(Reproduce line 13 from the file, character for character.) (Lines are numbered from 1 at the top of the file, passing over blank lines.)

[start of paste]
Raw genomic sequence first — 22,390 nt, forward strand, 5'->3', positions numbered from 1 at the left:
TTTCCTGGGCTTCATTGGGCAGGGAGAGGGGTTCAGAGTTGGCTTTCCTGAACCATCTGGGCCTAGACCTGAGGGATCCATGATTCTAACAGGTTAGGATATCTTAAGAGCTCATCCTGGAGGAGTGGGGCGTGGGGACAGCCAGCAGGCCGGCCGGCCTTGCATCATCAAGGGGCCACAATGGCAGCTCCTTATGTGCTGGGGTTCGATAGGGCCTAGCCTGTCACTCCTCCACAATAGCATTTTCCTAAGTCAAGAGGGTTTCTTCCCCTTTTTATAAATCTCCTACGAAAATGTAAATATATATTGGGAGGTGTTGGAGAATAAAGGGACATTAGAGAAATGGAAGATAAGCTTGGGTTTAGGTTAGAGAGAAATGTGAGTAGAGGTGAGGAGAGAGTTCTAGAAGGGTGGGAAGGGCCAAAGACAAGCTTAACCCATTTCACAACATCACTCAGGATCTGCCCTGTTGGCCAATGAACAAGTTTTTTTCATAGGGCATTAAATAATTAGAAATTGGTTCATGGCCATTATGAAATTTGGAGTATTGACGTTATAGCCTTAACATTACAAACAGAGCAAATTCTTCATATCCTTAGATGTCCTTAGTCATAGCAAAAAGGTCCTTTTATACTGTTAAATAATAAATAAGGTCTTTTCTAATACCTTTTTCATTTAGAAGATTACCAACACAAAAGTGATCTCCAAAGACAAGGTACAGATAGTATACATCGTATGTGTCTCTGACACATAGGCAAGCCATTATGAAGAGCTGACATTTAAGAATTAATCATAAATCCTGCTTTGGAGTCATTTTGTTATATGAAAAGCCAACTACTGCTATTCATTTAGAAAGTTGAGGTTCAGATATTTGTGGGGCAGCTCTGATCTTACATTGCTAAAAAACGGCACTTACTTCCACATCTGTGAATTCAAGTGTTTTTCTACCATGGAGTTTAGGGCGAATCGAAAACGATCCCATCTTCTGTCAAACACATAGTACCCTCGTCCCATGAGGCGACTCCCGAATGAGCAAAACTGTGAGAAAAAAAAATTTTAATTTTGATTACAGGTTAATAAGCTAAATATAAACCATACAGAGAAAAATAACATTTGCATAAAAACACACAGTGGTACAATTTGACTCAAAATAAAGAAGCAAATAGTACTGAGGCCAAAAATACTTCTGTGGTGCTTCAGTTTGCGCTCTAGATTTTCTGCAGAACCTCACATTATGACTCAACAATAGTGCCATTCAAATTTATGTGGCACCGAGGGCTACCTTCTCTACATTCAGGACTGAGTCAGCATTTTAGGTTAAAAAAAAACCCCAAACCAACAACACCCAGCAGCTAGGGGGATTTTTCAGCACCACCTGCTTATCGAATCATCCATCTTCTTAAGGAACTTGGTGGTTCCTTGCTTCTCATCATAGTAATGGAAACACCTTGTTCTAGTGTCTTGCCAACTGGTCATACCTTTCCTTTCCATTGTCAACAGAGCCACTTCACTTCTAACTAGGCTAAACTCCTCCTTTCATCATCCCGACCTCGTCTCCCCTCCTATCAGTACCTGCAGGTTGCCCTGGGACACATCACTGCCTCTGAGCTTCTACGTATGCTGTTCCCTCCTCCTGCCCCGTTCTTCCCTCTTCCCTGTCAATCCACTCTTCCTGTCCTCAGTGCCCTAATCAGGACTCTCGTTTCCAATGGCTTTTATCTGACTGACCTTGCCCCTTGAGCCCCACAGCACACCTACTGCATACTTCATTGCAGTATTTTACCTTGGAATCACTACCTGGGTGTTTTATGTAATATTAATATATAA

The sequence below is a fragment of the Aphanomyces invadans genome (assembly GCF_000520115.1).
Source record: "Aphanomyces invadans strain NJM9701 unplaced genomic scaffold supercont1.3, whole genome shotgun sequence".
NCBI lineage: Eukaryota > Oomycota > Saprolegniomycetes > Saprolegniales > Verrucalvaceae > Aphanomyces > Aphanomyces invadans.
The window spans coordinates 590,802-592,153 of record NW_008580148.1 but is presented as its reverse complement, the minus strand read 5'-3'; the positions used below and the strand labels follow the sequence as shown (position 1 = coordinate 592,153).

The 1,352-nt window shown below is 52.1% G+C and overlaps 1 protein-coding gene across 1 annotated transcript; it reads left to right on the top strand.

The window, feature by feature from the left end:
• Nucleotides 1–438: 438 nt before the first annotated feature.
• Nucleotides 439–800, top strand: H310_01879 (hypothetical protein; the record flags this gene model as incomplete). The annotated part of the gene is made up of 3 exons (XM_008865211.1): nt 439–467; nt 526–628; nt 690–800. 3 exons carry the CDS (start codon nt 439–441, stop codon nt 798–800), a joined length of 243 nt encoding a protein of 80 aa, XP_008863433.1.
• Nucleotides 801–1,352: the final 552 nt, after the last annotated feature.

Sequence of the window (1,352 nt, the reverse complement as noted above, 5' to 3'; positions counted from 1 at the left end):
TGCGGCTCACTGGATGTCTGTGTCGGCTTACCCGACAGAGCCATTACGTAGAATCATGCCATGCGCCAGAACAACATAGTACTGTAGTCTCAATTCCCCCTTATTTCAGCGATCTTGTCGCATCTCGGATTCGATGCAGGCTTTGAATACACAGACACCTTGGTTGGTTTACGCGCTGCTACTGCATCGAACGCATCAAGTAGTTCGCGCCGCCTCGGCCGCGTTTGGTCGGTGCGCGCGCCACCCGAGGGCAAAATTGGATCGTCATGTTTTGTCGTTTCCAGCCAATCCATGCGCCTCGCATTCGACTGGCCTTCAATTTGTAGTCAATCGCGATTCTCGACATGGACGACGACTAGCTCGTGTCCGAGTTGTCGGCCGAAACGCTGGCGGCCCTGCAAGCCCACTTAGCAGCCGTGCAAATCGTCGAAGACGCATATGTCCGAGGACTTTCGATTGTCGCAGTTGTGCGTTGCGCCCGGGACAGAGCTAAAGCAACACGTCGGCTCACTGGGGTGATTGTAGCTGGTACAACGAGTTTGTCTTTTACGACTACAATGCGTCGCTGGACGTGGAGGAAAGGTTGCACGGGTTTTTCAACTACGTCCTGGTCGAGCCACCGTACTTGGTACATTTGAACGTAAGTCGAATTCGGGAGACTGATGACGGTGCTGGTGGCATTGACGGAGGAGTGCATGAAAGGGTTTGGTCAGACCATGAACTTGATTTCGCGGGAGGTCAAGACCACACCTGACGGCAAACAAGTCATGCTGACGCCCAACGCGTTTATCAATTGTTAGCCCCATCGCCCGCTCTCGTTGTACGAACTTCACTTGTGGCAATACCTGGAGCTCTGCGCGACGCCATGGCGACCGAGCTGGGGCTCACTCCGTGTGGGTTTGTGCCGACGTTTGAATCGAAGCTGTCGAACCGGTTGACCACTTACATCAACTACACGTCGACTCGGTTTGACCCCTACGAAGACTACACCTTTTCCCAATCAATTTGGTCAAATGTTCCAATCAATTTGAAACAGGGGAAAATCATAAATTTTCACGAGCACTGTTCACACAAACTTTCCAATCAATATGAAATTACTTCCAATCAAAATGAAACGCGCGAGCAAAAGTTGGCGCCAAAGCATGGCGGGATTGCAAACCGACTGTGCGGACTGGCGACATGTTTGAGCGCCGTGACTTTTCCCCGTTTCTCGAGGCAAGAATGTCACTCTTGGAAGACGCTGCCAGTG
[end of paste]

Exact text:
TGCGGCTCACTGGATGTCTGTGTCGGCTTACCCGACAGAGCCATTACGTAGAATCATGCCATGCGCCAGAACAACATAGTACTGTAGTCTCAATTCCCCCTTATTTCAGCGATCTTGTCGCATCTCGGATTCGATGCAGGCTTTGAATACACAGACACCTTGGTTGGTTTACGCGCTGCTACTGCATCGAACGCATCAAGTAGTTCGCGCCGCCTCGGCCGCGTTTGGTCGGTGCGCGCGCCACCCGAGGGCAAAATTGGATCGTCATGTTTTGTCGTTTCCAGCCAATCCATGCGCCTCGCATTCGACTGGCCTTCAATTTGTAGTCAATCGCGATTCTCGACATGGACGACGACTAGCTCGTGTCCGAGTTGTCGGCCGAAACGCTGGCGGCCCTGCAAGCCCACTTAGCAGCCGTGCAAATCGTCGAAGACGCATATGTCCGAGGACTTTCGATTGTCGCAGTTGTGCGTTGCGCCCGGGACAGAGCTAAAGCAACACGTCGGCTCACTGGGGTGATTGTAGCTGGTACAACGAGTTTGTCTTTTACGACTACAATGCGTCGCTGGACGTGGAGGAAAGGTTGCACGGGTTTTTCAACTACGTCCTGGTCGAGCCACCGTACTTGGTACATTTGAACGTAAGTCGAATTCGGGAGACTGATGACGGTGCTGGTGGCATTGACGGAGGAGTGCATGAAAGGGTTTGGTCAGACCATGAACTTGATTTCGCGGGAGGTCAAGACCACACCTGACGGCAAACAAGTCATGCTGACGCCCAACGCGTTTATCAATTGTTAGCCCCATCGCCCGCTCTCGTTGTACGAACTTCACTTGTGGCAATACCTGGAGCTCTGCGCGACGCCATGGCGACCGAGCTGGGGCTCACTCCGTGTGGGTTTGTGCCGACGTTTGAATCGAAGCTGTCGAACCGGTTGACCACTTACATCAACTACACGTCGACTCGGTTTGACCCCTACGAAGACTACACCTTTTCCCAATCAATTTGGTCAAATGTTCCAATCAATTTGAAACAGGGGAAAATCATAAATTTTCACGAGCACTGTTCACACAAACTTTCCAATCAATATGAAATTACTTCCAATCAAAATGAAACGCGCGAGCAAAAGTTGGCGCCAAAGCATGGCGGGATTGCAAACCGACTGTGCGGACTGGCGACATGTTTGAGCGCCGTGACTTTTCCCCGTTTCTCGAGGCAAGAATGTCACTCTTGGAAGACGCTGCCAGTG